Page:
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Tuesday, February 7, 2012

Bean Soup and the Writer

I was talking to my mom the other day, telling her about my plans for the weekend. It was going to be a cooking weekend. A vat of bean soup, brown rice and black bean burritos to freeze for my husband's lunches and as many whole wheat blueberry muffins as I could stand to bake for my kids breakfast to last at least a week or two.
Somewhere in the conversation I started to bring up Donald Graves and was asking my mom, who happens to be a former second grade teacher, if she owned any of his books. We talked about how writing was going in my class lately and the struggles I have had figuring it all out. We finished our conversation and went about our day.
About an hour later she called me and said she couldn't stop thinking about my bean soup and how it was just like the little writer's in my classroom. She was right.

You start with dry beans and a ham bone. You soak the beans overnight. You can't rush the absorption of water into the bean unless you apply some heat. I choose to let the process do what the process does. I wait.
I make a ham stock. I throw in the bone, lots of water, some bay leaves, salt and pepper along with the mirepoix--the  carrot, onion, celery base that goes in practically all soups. The essential materials to the process of making a good soup. A good foundation of flavors. Hours pass until the liquid has reduced by at least half if not more. After straining the ingredients through some cheese cloth a beautiful, pure golden liquid is revealed.
Then, and only then does the soup itself really begin to take shape. All those parts, the beans, the bone, the brothy liquid, the mirepoix, they lay the foundation of this soup. The soup can't happen until all those little steps are in place and prepared.
Just like a little writer. Soak, wait, reduce until it is packed full of all the beauty it can muster and then create the next chapter for all those ingredients together as something new.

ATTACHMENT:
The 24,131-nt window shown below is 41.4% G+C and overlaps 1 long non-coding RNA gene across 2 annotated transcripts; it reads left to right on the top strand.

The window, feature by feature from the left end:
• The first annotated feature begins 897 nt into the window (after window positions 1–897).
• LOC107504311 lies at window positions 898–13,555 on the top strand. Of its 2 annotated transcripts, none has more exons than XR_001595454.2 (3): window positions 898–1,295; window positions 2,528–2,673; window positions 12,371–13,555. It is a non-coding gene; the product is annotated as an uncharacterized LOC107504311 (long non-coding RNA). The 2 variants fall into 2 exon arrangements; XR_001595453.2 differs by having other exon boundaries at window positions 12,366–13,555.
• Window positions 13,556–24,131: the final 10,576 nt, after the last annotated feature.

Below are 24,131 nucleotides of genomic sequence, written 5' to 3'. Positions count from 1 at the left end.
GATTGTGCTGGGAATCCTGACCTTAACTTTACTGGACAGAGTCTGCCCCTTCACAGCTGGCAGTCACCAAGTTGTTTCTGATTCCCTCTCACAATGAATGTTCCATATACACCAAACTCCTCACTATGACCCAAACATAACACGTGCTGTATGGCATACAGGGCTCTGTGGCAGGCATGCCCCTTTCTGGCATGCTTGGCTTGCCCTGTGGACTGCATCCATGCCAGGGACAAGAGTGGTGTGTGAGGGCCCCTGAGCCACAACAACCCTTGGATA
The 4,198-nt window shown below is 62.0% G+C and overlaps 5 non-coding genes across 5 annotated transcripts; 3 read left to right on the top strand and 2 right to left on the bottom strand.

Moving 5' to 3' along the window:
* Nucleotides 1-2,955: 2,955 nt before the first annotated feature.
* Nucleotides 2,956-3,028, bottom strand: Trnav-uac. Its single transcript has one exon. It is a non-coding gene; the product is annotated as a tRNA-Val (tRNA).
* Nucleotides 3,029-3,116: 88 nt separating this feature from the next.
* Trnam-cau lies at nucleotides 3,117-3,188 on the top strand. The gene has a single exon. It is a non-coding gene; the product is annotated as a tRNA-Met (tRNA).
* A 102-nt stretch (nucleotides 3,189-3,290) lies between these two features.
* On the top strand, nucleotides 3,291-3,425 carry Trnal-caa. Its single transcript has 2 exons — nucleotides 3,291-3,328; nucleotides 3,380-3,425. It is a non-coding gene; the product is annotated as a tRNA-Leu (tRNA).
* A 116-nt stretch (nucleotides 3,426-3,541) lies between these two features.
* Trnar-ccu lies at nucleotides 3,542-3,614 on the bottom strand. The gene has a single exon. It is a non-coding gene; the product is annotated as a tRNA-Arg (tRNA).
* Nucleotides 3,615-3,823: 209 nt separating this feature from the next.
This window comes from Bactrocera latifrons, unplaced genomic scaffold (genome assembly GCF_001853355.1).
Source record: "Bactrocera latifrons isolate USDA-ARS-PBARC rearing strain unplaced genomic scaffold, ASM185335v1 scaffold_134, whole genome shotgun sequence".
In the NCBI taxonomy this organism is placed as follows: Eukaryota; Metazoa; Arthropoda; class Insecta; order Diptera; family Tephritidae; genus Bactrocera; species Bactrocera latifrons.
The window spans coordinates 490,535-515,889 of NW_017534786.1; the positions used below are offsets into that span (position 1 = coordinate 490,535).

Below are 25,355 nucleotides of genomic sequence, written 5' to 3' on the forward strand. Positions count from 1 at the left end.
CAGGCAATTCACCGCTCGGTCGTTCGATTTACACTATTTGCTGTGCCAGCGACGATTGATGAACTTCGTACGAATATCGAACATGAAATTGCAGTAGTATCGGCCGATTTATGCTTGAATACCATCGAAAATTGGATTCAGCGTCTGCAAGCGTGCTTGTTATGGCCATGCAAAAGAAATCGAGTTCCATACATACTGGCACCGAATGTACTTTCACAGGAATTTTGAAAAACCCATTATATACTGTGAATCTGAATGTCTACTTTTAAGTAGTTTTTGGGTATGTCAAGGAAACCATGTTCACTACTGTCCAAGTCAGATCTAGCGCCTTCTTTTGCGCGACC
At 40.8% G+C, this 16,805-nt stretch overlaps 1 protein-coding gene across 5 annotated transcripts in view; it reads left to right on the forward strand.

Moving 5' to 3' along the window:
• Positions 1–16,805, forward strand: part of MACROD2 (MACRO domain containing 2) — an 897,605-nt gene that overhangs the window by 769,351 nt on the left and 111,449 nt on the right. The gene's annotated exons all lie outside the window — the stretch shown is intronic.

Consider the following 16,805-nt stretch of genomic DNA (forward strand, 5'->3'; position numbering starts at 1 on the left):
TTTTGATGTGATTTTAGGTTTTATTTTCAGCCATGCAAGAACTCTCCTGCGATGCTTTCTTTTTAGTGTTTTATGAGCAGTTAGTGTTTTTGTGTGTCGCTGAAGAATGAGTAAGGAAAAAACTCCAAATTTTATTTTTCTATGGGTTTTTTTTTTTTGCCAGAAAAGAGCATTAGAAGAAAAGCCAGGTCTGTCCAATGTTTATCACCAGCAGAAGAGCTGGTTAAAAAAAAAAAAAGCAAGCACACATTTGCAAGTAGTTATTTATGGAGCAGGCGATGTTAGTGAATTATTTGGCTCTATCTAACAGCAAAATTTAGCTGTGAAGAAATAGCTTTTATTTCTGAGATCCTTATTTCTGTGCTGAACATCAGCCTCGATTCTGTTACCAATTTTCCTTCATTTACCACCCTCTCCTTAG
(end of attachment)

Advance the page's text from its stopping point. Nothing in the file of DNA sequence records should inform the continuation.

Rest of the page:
7 comments:

  1. I love this metaphor, but mostly I am struck by the ease of your relationship with your mother. She clearly provides the kind of friendship, guidance, and collaboration that I treasure from my own mother. Thanks for reminding me!

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  2. Your comparison is so powerful! It really helps me think about writing instruction in workshop and how it takes time. Sometimes we want to rush our students on to the next step when we should really let them have the time they need to develop. thanks for the metaphor!

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  3. Aren't moms smart? I can tell this thinking has been simmering in your mind and the richness of that thinking is coming out.

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  4. What a great metaphor... it takes time. I'll be thinking about the mirepoix of my own classroom. Thanks for my early morning inspiration!

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  5. The others are right. This is a great metaphor--and a great reminder that writing takes a while to simmer--thanks for sharing!

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  6. Beautiful metaphor. I also learned a new word--mirepoix! I took French but never came across that term. And I love the idea of thinking that new, little writers are beans to grow and wallow in the goodness of writing.

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  7. Love <3 this.
    And love that Mom called you back to tell you that!

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